Five things for pharma marketers to know: Tuesday, January 13

Both Gilead’s Harvoni and AbbVie’s Viekira Pak will have preferred formulary status
Both Gilead’s Harvoni and AbbVie’s Viekira Pak will have preferred formulary status

PBM Prime Therapeutics has split the difference in the hepatitis C medication standoff. The company announced Monday that both Gilead's Harvoni and AbbVie's Viekira Pak will have preferred formulary status. SVP Peter Wickersham said in a statement that both manufacturers offered a “substantial reduction in the net price” of the medications. CVS and Express Scripts have taken sides in the medication showdown in recent weeks, with CVS giving Gilead preferred status and Express Scripts favoring AbbVie.

Novartis and Qualcomm are going into business. MobiHealth news reports that the companies announced that their new investment firm, seeded with $100 million, will focus on “technologies, products or services that ‘go beyond the pill.' ” The venture represents a Venn diagram of past efforts—MobiHealth notes that Qualcomm's portfolio already includes investments in wearable tech while Novartis has focused on life sciences efforts, such as Proteus Digital Health, which makes ingestible sensors.

Roche is surrendering up to $750 million in payments to Meiji Seika Pharma and Fedora for commercialization and development rights to OP0595, a Phase-I treatment that could be used to overcome some antibiotic resistance when treating enterobacteriacae infections. Roche has worldwide commercialization rights, excluding Japan, which will stay with Meiji.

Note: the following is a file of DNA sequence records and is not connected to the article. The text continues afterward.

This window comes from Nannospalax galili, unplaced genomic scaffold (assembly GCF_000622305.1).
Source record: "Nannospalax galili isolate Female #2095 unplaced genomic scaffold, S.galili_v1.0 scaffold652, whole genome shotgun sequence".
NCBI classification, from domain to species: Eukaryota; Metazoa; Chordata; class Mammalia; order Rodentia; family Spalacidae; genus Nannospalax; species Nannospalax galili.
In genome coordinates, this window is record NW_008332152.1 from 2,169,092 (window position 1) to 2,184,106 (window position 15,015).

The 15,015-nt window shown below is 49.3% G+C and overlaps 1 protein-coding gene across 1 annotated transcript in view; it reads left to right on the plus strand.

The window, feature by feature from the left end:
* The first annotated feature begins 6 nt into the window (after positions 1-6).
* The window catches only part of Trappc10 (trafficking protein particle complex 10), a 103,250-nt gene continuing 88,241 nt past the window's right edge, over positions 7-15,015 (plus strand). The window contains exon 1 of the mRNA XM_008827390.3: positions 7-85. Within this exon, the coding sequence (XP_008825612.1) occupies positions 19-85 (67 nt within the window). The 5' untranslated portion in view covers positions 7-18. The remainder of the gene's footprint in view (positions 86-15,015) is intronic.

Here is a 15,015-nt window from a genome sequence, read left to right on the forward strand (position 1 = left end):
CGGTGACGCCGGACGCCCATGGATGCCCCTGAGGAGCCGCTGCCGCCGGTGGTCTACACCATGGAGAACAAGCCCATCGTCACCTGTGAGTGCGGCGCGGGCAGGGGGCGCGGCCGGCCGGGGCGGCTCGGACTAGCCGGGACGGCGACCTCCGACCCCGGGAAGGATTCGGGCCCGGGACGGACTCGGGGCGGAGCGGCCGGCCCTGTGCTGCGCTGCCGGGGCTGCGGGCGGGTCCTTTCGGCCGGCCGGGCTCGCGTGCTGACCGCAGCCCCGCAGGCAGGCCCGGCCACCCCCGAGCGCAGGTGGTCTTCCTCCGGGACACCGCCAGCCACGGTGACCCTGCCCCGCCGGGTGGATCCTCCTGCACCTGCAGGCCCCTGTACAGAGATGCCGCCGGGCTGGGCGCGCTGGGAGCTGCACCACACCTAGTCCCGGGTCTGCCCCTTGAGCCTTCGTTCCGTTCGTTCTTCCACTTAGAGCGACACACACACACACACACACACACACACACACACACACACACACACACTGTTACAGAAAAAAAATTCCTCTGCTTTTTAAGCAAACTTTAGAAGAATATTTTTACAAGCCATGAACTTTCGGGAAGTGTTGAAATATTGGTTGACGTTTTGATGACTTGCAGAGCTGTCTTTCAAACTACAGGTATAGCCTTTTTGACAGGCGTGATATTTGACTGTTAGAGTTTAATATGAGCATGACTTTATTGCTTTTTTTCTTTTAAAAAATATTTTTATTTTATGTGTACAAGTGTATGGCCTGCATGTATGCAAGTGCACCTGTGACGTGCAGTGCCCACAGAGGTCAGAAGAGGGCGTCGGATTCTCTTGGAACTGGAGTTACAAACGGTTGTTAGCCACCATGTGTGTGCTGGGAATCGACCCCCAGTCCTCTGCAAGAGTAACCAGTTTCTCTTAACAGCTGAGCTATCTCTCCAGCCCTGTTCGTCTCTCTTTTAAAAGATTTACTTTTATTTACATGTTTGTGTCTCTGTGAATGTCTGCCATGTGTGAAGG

“Extremely disappointed…aghast…hugely shocked and disappointed” said the losers of the UK's cost watchdog's most recent cancer drug review, PharmaTimes reported. The National Health Service's Cancer Drugs Fund review was released Monday—and while its budget grew—16 drugs covering 25 indications were ultimately axed from the valuable list.  Meanwhile, in Australia, the number of expensive drugs subsidized by the country's federal Health department has dramatically increased, according to The Sydney Morning Herald. The government's Pharmaceutical Benefits Scheme currently has 61 drugs listed that cost more than $5,000 per prescription.

AbbVie's $5.2-billion takeover of NPS Pharmaceuticals over the weekend may be just the beginning, according to Bloomberg. CRT Capital's analyst Timothy Chiang says the company is looking for drugmakers with “high-margin treatments for rare diseases, particularly already-approved or late-stage products.” Bloomberg lists the following drugmakers as potential targets: PTC Therapeutics, Synageva Biopharma, Retrophin, Ultragenyx Pharmaceutical, BioMarin and Vertex.


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